In the U.S. Congress, Democrats remain divided over a resolution authorizing military action against Iraq, even though the measure is expected to overwhelmingly pass both the House and Senate. 2004 Presidential politics appear to be playing a role in the debate.

The chief sponsor of the Senate resolution authorizing use of force against Iraq is Democratic Senator Joe Lieberman of Connecticut, who has made no secret of his desire to seek his party's nomination for president in 2004.

Speaking on the Senate floor this week, he responded to some of his fellow Democrats who criticize what they believe is a rush to judgment on the Iraq issue. "My answer to 'why now?' is 'why not earlier?' Others have said 'there has been no provocation. Why are we not waiting for an attack to occur?' Well, why after the devastation of September 11, 2001 would we want to wait until an attack occurs by someone who is clearly arming and threatening us?" Mr. Lieberman said.

Senator Lieberman is one of several Democrats with presidential aspirations who are leading efforts to win Congressional passage of the resolution.

Others include Senator Evan Bayh of Indiana, Senator John Edwards of North Carolina, and House Democratic Leader Dick Gephardt, who reached agreement with the White House last week on the text of the resolution clearing the way for House passage.

Other Democrats, however, are frustrated by their colleagues' swift support of the resolution.

Senator Robert Byrd of West Virginia is one of the most vocal opponents of the measure, which he believes would relinquish to the executive branch Congress' Constitutional power to declare war. "I cannot understand it: Why much of the leadership of this Congress has bought into the administration's political pressure. Congress will be out of business, out of the business about war, and the voice of the people will quickly be drowned out by the White House beating on the drums of war," he said.

For their part, Democrats who support the resolution argue that for far too long their party has been perceived by the public as weaker on national security issues than the Republican party, and that the time has come to change that.

Senator Evan Bayh made the point on Fox News Sunday saying, "Well, there is no question if you look at the public opinion polls that the majority of the American people tend to trust the Republican party more on issues involving national security and defense than they do the Democratic party. I think we need to work to improve our image on that score by taking a more aggressive posture with regard to Iraq."

Political observers say prospective Democratic presidential candidates are following the example of a former Senate colleague.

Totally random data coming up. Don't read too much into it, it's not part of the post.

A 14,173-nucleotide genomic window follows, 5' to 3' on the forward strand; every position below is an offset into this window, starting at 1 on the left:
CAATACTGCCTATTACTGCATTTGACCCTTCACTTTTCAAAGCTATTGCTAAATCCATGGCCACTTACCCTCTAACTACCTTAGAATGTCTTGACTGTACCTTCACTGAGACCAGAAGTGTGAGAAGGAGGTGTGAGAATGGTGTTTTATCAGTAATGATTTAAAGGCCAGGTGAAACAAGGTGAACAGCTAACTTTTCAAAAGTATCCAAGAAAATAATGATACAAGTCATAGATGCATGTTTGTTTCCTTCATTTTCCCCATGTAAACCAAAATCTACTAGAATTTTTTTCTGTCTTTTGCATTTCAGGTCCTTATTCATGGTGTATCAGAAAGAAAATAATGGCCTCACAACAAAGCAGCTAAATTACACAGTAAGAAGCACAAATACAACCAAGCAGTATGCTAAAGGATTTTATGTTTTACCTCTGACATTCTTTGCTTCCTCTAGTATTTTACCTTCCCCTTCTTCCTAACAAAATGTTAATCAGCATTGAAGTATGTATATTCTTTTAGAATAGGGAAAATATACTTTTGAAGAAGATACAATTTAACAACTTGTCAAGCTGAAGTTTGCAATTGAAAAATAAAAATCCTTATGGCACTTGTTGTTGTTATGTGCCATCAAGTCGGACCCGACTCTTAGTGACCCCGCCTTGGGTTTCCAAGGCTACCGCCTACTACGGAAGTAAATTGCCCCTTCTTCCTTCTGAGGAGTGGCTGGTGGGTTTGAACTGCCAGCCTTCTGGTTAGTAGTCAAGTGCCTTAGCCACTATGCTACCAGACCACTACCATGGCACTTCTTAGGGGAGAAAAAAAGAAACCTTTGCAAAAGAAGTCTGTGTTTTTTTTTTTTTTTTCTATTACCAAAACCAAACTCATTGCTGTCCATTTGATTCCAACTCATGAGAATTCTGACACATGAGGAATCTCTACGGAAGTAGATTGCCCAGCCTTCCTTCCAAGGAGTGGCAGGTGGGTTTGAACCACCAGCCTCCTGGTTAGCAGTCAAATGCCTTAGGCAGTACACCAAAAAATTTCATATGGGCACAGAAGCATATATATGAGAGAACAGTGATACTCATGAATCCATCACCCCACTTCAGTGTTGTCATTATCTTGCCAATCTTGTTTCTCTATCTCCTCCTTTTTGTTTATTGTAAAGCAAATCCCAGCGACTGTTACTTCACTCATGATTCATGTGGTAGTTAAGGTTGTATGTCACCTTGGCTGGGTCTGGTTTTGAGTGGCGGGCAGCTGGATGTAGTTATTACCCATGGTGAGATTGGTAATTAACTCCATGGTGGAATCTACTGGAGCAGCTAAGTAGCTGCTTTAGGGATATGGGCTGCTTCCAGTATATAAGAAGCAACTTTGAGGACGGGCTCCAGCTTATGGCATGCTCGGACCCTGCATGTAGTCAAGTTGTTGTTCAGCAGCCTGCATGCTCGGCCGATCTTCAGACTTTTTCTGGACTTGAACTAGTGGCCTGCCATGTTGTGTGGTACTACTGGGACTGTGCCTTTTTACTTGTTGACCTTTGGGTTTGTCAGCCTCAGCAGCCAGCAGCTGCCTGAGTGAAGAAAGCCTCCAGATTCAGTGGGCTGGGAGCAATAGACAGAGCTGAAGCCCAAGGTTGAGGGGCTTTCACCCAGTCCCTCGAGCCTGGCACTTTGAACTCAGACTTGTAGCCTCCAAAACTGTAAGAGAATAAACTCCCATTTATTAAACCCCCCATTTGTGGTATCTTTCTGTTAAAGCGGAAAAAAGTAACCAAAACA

Steven Hess of the Brookings Institution says, "They have to think back to the lessons of the comparable resolutions in December 1990 about the Gulf War, in which the Democratic candidate who most favored the then-President Bush, Al Gore, ultimately got the nomination and some other candidates who opposed it, found that it was an obstacle in their future efforts to seek higher office."

Former Senator Al Gore of Tennessee was one of the few Senate Democrats to vote in favor of the Gulf War resolution in 1990. Two years later he became the party's vice presidential nomination, and he and Bill Clinton went on to win the White House.

Mr. Gore, who unsuccessfully challenged George Bush for the presidency in 2000 with his running mate Senator Joe Lieberman, is considering making another bid for the White House in 2004.

Mr. Gore recently offered his own position on Iraq. But unlike the position he took 12 year ago and unlike the strong stand Senator Lieberman is taking, Mr. Gore believes the Bush administration has not made a case for military action against Iraq.

That position has left Mr. Gore isolated from the field of other potential presidential candidates from his party.

But Allan Lichtman of American University says it appears Mr. Gore is acting on his convictions, rather than on political handlers, whom the former vice president now blames for giving him bad advice in the 2000 campaign. "I think Gore concluded after the 2000 election that the reason he lost is that he was not true to himself, that he was cutting things too finely, listening to consultants and handlers, trying to move up too safely to the center. I think he concluded the way to win the nomination and perhaps the presidency against a president who has got to be heavily favored right now is to take a sharply dissenting position on principle," Mr. Lichtman said.

Mr. Lichtman says the split among Democrats on the Iraq issue concerns party leaders. Those leaders, he says, want the vote on the resolution over with quickly so Democrats can campaign on other issues.